The Chairman welcomed all participants to the virtual meeting and in doing so, checked that Members of the Sub-Committee, officers and the Applicant were all present.
The Chairman asked the applicant if he had been made aware that he could be represented by a legal representative at his own expense during the Hearing. The applicant confirmed that he had been made aware and was happy for the Hearing to continue.
Councillor H. J. Jones and P. J. Whittaker confirmed that they had carried out an unannounced Site Visit to the proposed trading site. Councillor C. J. Spencer stated that she was very familiar with the area.
The Sub-Committee then considered an application for street trading consent to sell hot and cold food and drinks from a unit sited on 2A Birmingham Road, Alvechurch, Worcestershire, B48 7TA.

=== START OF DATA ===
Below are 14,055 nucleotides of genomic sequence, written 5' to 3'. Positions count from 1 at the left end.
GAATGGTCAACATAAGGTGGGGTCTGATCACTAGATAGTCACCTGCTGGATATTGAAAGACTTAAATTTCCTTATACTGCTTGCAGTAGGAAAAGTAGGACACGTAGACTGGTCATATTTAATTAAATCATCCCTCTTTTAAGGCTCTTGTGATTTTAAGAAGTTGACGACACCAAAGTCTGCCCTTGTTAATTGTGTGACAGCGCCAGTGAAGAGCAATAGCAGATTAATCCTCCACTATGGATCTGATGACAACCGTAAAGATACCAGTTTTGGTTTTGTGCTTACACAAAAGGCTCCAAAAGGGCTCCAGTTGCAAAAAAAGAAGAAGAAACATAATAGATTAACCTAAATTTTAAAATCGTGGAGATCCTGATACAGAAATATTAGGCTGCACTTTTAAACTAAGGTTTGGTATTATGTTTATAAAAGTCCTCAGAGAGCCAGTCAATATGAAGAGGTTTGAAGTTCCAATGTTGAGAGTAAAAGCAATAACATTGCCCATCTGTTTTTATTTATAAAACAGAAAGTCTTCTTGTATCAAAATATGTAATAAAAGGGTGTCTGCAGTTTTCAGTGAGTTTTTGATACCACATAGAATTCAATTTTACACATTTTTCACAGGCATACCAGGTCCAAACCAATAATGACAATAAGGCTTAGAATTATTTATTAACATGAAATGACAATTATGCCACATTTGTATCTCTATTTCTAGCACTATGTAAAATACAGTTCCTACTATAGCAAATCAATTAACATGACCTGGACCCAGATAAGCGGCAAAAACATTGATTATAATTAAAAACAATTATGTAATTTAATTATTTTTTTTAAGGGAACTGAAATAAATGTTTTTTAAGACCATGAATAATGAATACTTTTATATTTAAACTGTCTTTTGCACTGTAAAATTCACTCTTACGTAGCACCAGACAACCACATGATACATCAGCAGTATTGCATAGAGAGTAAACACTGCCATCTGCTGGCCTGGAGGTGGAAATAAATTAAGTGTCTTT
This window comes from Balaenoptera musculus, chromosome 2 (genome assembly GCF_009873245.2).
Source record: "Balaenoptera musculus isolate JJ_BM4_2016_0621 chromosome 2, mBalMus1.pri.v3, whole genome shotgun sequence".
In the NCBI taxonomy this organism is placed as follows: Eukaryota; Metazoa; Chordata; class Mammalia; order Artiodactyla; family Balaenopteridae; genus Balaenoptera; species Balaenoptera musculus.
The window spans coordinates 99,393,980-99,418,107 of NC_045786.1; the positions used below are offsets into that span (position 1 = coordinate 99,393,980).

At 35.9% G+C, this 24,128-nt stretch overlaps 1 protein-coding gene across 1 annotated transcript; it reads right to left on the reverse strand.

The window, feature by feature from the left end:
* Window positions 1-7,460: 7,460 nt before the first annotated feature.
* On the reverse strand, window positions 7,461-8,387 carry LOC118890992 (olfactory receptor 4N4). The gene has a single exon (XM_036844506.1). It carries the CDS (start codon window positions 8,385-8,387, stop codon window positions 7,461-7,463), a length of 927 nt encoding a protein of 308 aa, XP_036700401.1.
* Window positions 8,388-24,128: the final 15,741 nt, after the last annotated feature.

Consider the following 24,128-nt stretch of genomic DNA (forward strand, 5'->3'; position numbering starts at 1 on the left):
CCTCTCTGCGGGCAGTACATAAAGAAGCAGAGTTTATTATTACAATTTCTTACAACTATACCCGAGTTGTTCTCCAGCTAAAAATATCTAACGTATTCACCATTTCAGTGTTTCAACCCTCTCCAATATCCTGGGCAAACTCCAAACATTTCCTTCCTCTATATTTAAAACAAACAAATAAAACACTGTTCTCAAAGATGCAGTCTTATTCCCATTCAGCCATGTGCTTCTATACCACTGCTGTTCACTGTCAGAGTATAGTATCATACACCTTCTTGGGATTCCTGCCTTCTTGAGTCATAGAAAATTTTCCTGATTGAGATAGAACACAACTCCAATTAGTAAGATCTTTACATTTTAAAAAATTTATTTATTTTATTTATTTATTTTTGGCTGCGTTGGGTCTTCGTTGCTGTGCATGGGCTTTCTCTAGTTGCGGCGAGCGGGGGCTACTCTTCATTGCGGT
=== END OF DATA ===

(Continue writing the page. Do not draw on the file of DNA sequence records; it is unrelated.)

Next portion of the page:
The Technical Officer, Worcestershire Regulatory Services (WRS) outlined the details of the application, together with the reasons why the application had been brought before the Sub-Committee.
It was confirmed that a representation had been received from Worcestershire County Council (WCC), Highways Department, as detailed at Appendix 2 to the report.
One representation had been received from a neighbouring business, as detailed at Appendix 3 to the report and two representations had also been received from local residents, as detailed at Appendix 4 to the report.
In response to the Chairman, the Technical Officer clarified that the representations received from the two residents were close to the proposed street trading site.